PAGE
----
We left it at that. Time passed, and he was like, “Man, it’s been a while. Can I hear it again?” Now, right before I sent him the track again, I said, “Man… Lil Wayne would body this, because he can talk about money.” I sent [Wayne’s verse] to Logic, and he’s like, “Oh my God, Wayne killed it. There’s only one problem: I used my verse for another song. But I’ll write you a new rhyme.” I’m like, “Damn, but that was the one, because your shit about money set the whole tone for Wayne.”
Logic sends me another bangin; verse, but it’s just about how nice he could rap… Now it doesn’t match what Wayne said. It was to where I was even gonna change the name and call it “Bars And Money” and have a Twilight Zone thing, like, “Picture this: an emcee, spitting hard bars. Logic, tell ’em what you’re gonna do.” And then, after his verse, “Picture this: money. Lil Wayne, tell ’em about what you think about money.” I figured that was the only way it would make sense.
But I was like, “You know what? If it’s going to be anything that can help close this whole thing out, let me see if Wayne is cool with me getting somebody like Slick Rick, who could talk about money.” I hit Rick up, and he’s like, “Well, I’m really picky about, who I rhyme with. Is the rhyme dope?” And I was like, “Oh, yeah, Wayne got busy.” As soon as I gave it to him, he’s like, “Man, I love Wayne’s verse. I’m gonna do a hook and a verse.” So I was like, “Perfect.”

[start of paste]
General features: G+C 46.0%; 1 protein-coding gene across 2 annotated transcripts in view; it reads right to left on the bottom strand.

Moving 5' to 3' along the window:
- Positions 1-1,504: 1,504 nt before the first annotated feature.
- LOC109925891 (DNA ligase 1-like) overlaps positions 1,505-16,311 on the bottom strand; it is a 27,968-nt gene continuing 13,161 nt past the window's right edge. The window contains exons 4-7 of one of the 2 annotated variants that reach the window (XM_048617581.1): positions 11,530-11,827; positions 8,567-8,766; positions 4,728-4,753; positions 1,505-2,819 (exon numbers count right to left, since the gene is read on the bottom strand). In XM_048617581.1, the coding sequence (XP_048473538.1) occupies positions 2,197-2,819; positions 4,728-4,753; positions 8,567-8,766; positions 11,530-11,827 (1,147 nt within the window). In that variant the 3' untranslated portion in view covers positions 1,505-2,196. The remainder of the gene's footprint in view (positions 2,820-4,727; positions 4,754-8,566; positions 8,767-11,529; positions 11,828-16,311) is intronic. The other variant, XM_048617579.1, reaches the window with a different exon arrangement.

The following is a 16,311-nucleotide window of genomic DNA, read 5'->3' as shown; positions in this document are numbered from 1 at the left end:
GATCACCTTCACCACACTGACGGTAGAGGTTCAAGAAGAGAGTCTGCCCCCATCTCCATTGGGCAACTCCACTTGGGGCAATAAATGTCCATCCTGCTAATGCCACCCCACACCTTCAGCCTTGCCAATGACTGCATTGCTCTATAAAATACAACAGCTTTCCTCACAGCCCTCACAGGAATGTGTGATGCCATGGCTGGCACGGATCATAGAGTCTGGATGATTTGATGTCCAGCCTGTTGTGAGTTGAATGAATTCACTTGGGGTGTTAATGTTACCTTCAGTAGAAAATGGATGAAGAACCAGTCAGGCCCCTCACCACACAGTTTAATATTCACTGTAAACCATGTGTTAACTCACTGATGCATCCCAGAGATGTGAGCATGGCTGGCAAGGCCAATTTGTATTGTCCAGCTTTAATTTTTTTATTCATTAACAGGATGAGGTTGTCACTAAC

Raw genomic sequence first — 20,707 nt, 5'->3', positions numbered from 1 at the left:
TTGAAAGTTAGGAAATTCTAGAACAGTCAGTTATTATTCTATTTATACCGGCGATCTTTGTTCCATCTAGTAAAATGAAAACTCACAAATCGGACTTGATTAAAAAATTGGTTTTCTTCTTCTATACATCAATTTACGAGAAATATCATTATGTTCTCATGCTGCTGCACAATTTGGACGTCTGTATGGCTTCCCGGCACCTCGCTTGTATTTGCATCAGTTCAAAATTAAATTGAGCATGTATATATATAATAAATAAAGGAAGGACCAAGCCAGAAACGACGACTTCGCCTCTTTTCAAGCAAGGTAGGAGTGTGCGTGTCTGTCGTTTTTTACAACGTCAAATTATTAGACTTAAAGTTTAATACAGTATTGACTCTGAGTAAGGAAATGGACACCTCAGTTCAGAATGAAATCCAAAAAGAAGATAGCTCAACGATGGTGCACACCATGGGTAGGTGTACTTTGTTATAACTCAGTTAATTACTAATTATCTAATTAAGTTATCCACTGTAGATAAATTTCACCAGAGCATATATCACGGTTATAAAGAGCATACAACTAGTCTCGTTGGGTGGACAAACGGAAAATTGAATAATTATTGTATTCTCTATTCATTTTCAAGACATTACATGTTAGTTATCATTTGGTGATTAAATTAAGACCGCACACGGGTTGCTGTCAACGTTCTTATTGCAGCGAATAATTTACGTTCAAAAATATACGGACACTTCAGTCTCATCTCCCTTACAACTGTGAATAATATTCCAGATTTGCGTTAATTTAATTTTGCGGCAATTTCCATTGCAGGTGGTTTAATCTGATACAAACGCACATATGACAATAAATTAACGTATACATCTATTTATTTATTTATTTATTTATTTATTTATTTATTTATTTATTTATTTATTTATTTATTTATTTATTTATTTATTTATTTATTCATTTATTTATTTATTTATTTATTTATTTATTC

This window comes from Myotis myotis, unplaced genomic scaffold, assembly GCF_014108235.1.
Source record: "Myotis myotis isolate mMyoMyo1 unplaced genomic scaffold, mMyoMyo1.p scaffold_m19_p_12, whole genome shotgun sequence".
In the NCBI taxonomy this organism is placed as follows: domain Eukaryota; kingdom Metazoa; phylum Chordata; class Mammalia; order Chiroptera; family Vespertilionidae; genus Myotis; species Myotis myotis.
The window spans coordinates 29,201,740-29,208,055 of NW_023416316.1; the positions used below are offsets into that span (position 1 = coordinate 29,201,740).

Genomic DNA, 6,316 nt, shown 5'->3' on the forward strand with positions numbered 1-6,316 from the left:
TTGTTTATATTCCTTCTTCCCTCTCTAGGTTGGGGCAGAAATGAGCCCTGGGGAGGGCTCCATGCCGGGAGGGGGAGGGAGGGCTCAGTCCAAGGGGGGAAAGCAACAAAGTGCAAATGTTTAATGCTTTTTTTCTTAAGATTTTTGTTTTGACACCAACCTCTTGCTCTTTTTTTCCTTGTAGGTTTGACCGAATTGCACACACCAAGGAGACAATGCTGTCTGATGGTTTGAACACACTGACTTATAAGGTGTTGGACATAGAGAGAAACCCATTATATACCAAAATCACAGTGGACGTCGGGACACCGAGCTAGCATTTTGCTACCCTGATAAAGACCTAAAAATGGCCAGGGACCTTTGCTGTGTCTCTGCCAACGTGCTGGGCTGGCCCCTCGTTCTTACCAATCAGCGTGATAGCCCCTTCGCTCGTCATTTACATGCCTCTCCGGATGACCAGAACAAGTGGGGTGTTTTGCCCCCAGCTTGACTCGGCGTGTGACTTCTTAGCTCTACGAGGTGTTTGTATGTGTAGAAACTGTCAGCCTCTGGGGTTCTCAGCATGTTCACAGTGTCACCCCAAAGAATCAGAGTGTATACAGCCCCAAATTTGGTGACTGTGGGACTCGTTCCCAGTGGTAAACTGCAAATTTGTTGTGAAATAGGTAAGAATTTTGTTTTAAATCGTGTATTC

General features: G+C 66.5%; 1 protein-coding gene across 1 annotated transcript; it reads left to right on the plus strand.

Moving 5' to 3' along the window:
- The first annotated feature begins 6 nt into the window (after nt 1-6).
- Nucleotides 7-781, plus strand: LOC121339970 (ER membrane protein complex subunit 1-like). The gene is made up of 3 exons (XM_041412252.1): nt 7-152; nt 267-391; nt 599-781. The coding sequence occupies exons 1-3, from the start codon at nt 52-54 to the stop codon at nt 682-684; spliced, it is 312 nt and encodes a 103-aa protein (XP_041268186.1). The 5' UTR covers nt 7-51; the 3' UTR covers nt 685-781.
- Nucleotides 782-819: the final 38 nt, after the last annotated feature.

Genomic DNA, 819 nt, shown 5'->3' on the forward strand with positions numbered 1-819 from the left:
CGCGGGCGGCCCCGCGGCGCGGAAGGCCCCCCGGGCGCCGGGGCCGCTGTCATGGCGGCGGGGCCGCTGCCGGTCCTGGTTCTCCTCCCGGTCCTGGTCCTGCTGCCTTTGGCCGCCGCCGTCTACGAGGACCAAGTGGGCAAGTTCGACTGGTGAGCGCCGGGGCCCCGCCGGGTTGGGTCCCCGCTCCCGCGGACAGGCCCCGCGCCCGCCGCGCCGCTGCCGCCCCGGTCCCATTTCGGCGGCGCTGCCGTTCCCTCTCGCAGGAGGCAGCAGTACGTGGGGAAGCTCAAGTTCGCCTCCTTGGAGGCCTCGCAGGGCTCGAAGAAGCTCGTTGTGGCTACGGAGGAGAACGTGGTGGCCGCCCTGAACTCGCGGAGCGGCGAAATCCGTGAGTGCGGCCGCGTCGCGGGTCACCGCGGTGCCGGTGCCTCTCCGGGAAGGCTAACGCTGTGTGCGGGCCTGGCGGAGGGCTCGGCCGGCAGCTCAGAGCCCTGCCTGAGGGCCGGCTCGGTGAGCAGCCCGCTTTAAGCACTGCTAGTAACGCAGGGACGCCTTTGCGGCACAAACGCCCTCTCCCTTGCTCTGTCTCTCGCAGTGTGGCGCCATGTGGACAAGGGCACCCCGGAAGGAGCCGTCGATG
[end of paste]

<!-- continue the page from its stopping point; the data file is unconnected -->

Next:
Looking through the producer list on the rest of the Mass Appeal series, you’re the elder statesman of the group.
56 years old!
How has it felt to step into that role over the years?
Man, I love it. I love coming in here and cooking and getting projects ready. It’s still a competition to me. It’s like Tom Brady still playing for the Bucs. He’s like 45, and he’s still a beast on that field because he just can’t let it go; he loves the fuckin’ sport. I’m the same way; I love making records. I mean, I’m beyond hip-hop, but I just love doing hip-hop records. It’s the most fun.
I’ve heard you complain about low standards in the industry, saying the bar has fallen so low artists can walk right over it. In your mind, what’s caused the bar to drop so low?
It’s a combination of things: For one, you have the age bracket where the industry tries to shelve you. They say that your shelf life stops after 30, 35 years old, and now, let’s bring in the other 18 [year olds]. Look, I was 19 when I got signed, but we’re proof that we should be treated just like The Rolling Stones or The Who or Led Zeppelin or ACDC or Barry White. With the streaming world, you should be able to drop whatever you want, when you want, and make sure your audience is getting served what they like. I welcome anybody who comes into our world to support us, but I’ll always make my stuff for the audience that grew with us from day one. You can’t abandon them. It’s like going to a restaurant: You may want to go to Chuck E. Cheese. I want to go to a fuckin’ nice restaurant where it’s $200 a plate. Chuck E. Cheese, you’re six years old, there’s pizza everywhere, but that’s not [where] I’m gonna go because I’m not a kid. I’d rather go to another pizza spot.